WRIGHT-PATTERSON AIR FORCE BASE, Ohio, Aug. 29 -- The U.S. Air Force Wright-Patterson Air Force Base issued the following story:
The Air Force Research Laboratory Sensors Directorate, in conjunction with the Dayton Development Coalition and Institute of Navigation, hosted the first Autonomous Aerial Vehicle competition at the 2014 Ohio Unmanned Aircraft Systems conference. The conference took place at the Dayton Convention Center on Aug. 26.
Three teams -- East Carolina University, N.C., University of Toledo, Ohio, and Lorain County Community College, Ohio -- went head-to-head in the collegiate-level challenge. All teams were directed to use a standardized multirotor aircraft kit to compete, which each team then modified and designed to use algorithm development, without Global Positioning System (GPS), to navigate and search for an object in a hazard-cluttered indoor playing field, image an object and report the object's coordinates.
"This is actually a follow-on to a competition we hosted years back using autonomous lawnmowers ," said Eric Vinande, an electronics engineer with the Sensors Directorate and co-chair for the Autonomous Aerial Vehicle competition. "This is the aerial version of that competition. For a number of reasons the Air Force is interested in this technology. We see it as a great asset for future research in growing the science, technology, engineering and mathematics workforce by getting students interested in autonomous platforms."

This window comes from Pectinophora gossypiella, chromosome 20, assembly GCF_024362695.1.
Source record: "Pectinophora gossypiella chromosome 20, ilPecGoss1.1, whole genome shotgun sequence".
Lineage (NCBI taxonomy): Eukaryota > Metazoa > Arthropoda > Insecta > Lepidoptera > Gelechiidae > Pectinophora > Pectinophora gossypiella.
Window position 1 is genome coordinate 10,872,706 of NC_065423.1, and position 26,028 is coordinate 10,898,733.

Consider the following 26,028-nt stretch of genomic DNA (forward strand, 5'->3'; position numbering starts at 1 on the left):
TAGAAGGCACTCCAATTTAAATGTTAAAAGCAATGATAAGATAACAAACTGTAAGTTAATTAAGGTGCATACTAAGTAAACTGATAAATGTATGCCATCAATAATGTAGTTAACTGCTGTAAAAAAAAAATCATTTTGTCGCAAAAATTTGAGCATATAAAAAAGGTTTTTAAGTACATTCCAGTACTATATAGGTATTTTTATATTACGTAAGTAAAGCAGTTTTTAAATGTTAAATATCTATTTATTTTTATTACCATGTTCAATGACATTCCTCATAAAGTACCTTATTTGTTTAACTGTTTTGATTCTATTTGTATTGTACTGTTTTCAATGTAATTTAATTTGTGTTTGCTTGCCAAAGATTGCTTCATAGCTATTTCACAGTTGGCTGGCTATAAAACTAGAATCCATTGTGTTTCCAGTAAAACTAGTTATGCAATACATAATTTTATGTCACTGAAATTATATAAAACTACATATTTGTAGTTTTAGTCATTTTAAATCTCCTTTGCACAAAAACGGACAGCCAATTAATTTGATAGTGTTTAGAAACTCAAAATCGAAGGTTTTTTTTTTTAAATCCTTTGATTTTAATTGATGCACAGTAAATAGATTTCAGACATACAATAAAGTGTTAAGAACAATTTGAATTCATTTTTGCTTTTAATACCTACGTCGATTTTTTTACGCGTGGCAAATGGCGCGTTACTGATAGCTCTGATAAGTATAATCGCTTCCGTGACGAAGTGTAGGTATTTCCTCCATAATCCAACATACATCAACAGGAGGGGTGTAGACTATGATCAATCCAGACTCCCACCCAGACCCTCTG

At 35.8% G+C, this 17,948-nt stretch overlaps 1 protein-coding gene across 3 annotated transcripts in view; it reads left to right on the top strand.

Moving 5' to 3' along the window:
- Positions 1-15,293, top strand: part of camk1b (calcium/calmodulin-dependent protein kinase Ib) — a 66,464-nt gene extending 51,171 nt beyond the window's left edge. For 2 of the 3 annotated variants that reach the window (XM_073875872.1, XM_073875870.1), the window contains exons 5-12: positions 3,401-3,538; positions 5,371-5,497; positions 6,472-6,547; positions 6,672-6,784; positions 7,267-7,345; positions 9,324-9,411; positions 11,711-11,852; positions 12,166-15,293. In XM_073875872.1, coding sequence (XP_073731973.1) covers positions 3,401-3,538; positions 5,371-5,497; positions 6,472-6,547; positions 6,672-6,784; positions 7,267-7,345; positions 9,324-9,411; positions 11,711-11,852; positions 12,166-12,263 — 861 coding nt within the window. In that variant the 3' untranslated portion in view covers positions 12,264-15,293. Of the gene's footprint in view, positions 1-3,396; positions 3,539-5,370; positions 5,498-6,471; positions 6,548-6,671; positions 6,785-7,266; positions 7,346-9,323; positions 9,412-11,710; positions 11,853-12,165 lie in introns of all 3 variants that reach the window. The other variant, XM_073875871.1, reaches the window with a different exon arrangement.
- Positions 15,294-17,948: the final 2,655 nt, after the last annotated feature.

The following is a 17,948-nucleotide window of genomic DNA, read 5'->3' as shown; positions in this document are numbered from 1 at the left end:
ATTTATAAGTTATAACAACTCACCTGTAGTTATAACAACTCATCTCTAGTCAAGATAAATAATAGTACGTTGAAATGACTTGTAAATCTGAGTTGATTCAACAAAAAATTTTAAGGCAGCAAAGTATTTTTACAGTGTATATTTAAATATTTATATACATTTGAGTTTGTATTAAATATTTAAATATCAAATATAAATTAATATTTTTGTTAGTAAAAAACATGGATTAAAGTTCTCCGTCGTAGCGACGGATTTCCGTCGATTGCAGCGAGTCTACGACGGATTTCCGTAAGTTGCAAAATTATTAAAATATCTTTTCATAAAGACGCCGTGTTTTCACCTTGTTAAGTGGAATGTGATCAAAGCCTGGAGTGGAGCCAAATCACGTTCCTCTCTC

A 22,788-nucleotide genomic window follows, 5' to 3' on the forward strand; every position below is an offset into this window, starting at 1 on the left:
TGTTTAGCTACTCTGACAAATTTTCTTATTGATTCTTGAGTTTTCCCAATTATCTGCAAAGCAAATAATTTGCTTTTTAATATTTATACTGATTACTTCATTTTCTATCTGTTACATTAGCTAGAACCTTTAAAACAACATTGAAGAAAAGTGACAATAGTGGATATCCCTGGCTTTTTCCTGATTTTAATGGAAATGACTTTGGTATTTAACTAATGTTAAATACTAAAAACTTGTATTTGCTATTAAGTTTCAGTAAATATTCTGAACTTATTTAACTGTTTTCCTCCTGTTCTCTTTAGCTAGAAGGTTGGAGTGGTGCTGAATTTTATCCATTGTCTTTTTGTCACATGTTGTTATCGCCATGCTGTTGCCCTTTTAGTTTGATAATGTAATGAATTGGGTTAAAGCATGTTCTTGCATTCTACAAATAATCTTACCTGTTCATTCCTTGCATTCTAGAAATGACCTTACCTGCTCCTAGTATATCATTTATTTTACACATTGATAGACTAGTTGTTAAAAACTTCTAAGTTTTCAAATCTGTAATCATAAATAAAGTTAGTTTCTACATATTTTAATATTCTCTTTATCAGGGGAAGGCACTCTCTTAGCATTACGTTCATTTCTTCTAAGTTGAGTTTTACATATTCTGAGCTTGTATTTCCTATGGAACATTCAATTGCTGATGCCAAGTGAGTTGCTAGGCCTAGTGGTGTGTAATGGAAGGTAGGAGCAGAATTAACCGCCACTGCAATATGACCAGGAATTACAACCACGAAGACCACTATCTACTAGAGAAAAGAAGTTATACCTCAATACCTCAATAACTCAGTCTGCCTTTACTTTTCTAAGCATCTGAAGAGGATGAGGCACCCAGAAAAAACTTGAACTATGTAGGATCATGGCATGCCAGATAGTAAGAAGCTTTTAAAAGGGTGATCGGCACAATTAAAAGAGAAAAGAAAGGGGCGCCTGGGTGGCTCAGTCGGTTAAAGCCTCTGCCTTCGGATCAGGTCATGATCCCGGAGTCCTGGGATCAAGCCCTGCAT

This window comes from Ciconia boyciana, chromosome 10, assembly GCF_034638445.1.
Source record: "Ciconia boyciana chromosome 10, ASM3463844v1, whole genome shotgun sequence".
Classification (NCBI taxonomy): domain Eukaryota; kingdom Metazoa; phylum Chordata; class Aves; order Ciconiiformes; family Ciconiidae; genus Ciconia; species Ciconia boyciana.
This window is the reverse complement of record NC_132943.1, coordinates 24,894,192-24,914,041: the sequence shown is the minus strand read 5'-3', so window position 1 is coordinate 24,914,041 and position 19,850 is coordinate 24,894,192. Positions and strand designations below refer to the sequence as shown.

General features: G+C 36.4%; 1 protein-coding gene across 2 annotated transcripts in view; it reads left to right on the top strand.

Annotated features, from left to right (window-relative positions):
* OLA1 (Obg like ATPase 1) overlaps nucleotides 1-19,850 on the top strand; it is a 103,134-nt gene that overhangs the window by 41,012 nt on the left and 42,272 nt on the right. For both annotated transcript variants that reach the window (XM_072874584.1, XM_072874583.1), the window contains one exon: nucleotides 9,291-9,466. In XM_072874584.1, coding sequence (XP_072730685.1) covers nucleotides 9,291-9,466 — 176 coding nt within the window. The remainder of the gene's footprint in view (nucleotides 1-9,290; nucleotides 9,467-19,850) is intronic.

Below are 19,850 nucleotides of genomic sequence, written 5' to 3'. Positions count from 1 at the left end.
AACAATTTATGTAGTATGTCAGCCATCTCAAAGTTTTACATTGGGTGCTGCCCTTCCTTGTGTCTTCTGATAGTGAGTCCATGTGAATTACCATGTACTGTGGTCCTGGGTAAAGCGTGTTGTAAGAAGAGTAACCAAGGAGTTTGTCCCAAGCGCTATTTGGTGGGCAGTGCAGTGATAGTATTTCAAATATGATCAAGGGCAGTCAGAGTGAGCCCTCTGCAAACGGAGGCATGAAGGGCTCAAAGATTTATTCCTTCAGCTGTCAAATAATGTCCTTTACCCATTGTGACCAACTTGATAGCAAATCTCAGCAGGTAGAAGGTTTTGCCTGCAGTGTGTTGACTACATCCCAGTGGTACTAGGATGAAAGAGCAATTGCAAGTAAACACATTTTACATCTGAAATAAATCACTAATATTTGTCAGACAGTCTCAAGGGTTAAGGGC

Competing for top prize money worth $7,000, each team was awarded points for team prepared reports, team design review presentations, progress through the competition field, successful object imaging, and accuracy of object geo-location.
The University of Toledo was this year's winner.
"Having a vehicle fly on its own, without GPS or human intervention, is very, very difficult," said Mark Smearcheck, a research engineer at the Air Force Institute of Technology Autonomy and Navigation Technology Center and the other co-chair for this year's competition. "Autonomous aircraft flight has far reaching use. There are many military and civilian applications, such as first responders, mapping, surveillance and any missions considered monotonous or dangerous for manned aircraft. We are hoping more collegiate teams take up this tough challenge and we see the competition grow tremendously in the coming years."
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